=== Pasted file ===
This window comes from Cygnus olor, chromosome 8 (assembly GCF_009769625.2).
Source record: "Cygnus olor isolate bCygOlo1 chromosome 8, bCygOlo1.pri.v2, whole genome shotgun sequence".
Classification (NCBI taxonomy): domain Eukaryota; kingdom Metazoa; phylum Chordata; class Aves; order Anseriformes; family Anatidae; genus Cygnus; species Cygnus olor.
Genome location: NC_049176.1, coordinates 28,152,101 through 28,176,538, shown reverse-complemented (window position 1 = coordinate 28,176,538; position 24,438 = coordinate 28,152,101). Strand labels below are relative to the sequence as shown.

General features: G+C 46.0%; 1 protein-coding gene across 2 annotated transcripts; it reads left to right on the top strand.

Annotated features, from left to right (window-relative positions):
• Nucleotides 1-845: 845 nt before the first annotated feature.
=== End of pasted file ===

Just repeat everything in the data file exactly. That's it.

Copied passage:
This window comes from Cygnus olor, chromosome 8 (assembly GCF_009769625.2).
Source record: "Cygnus olor isolate bCygOlo1 chromosome 8, bCygOlo1.pri.v2, whole genome shotgun sequence".
Classification (NCBI taxonomy): domain Eukaryota; kingdom Metazoa; phylum Chordata; class Aves; order Anseriformes; family Anatidae; genus Cygnus; species Cygnus olor.
Genome location: NC_049176.1, coordinates 28,152,101 through 28,176,538, shown reverse-complemented (window position 1 = coordinate 28,176,538; position 24,438 = coordinate 28,152,101). Strand labels below are relative to the sequence as shown.

General features: G+C 46.0%; 1 protein-coding gene across 2 annotated transcripts; it reads left to right on the top strand.

Annotated features, from left to right (window-relative positions):
• Nucleotides 1-845: 845 nt before the first annotated feature.